PJ's Comment
member avatar

Dan older trucks and newer trucks can have issues. I have broke down in a brand new one. Fuel pump went out. It happens. Anything mechanical can break at anytime. The air leak you describe leaves me wondering a bit. You will have some suttle movement which drains the air. Everything is sitting on air bags. I always wake up and have to rebuild air pressure. I don't have a leak, its just the nature of how your equipment is built. Know your equipment and it will serve you well. When I pulled tanks that liquid will move all the time. Once in a high wind area it woke me up. Took me a few minutes to get awake enough to figure it out. The fuel problem you describe is likely the splitter valve went bad. Common easy thing. Just drive it like you have one tank. Also if your trusting a fuel gauge instead of tracking your mileage your flirting with trouble. I always write down my mileage so I don't run out of fuel. I see alot of older trucks on the road, my current one also and they are not all junk. If you learn your equipment well you will save yourself alot of headaches. Just my 2 cents

DAC:

Drive-A-Check Report

A truck drivers DAC report will contain detailed information about their job history of the last 10 years as a CDL driver (as required by the DOT).

It may also contain your criminal history, drug test results, DOT infractions and accident history. The program is strictly voluntary from a company standpoint, but most of the medium-to-large carriers will participate.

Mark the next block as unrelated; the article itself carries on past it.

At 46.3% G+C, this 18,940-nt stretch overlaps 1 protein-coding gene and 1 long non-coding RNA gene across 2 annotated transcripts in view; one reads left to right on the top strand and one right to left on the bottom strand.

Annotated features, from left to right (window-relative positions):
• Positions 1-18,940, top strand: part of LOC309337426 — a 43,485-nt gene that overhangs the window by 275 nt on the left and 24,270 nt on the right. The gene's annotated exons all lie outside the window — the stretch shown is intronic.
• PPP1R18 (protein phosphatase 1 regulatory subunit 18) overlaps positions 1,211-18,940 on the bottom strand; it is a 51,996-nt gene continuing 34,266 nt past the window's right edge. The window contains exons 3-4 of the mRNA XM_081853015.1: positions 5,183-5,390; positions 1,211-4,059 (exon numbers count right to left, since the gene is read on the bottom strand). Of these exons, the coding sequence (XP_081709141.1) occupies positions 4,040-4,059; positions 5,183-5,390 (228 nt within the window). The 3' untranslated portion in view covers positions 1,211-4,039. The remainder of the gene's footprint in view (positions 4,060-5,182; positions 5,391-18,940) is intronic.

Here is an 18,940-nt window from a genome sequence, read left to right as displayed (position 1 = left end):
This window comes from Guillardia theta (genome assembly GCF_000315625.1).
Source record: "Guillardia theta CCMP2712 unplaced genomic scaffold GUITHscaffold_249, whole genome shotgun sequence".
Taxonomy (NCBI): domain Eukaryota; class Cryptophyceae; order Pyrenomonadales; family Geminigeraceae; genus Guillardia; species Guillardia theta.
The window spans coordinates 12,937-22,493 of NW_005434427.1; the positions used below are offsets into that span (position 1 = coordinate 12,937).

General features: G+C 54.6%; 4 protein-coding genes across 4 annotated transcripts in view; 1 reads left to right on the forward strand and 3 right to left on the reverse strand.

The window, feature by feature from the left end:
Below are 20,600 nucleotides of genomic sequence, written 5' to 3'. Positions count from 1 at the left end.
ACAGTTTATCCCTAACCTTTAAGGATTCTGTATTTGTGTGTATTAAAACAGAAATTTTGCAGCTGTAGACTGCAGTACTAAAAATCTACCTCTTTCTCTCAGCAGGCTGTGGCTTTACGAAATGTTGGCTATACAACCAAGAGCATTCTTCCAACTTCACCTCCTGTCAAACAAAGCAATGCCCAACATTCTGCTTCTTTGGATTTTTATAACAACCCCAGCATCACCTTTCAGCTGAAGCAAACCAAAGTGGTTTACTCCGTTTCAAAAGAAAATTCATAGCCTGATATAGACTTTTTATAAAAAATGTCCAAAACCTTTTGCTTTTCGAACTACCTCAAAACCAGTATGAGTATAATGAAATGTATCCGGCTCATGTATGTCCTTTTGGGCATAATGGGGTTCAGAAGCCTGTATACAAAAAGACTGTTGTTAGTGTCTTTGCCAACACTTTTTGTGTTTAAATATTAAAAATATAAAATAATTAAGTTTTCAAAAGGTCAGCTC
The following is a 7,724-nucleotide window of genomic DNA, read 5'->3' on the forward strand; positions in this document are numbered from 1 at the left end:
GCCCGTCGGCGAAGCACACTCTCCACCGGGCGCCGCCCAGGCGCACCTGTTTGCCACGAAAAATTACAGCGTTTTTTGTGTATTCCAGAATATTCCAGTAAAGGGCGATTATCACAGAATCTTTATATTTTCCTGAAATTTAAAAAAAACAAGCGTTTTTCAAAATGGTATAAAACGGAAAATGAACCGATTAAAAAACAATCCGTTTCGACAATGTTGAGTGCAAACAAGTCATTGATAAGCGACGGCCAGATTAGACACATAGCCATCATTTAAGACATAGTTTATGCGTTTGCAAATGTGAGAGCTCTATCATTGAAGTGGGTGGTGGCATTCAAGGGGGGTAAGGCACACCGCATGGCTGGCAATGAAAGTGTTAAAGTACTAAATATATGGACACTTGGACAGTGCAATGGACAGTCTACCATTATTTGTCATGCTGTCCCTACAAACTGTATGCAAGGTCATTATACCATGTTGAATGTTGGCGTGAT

Most trucking companies use DAC reports as part of their hiring and background check process. It is extremely important that drivers verify that the information contained in it is correct, and have it fixed if it's not.

Iowastorm5's Comment
member avatar

double-quotes-start.png

What's going on everyone. First off im a Former Marine and college graduate. I've worked in the oil fields most my time. Im starting Schneider on Monday. What can I expect career wise from this company? Can I expect the pay the recruiter is telling me about $1200 a week... Also, im doing regional driving and possibly thinking about doing team. How do you find a good team partner through schnider... If the money isn't what they said it would be. I won't even consider this an option and just continue working in the oil fields.

double-quotes-end.png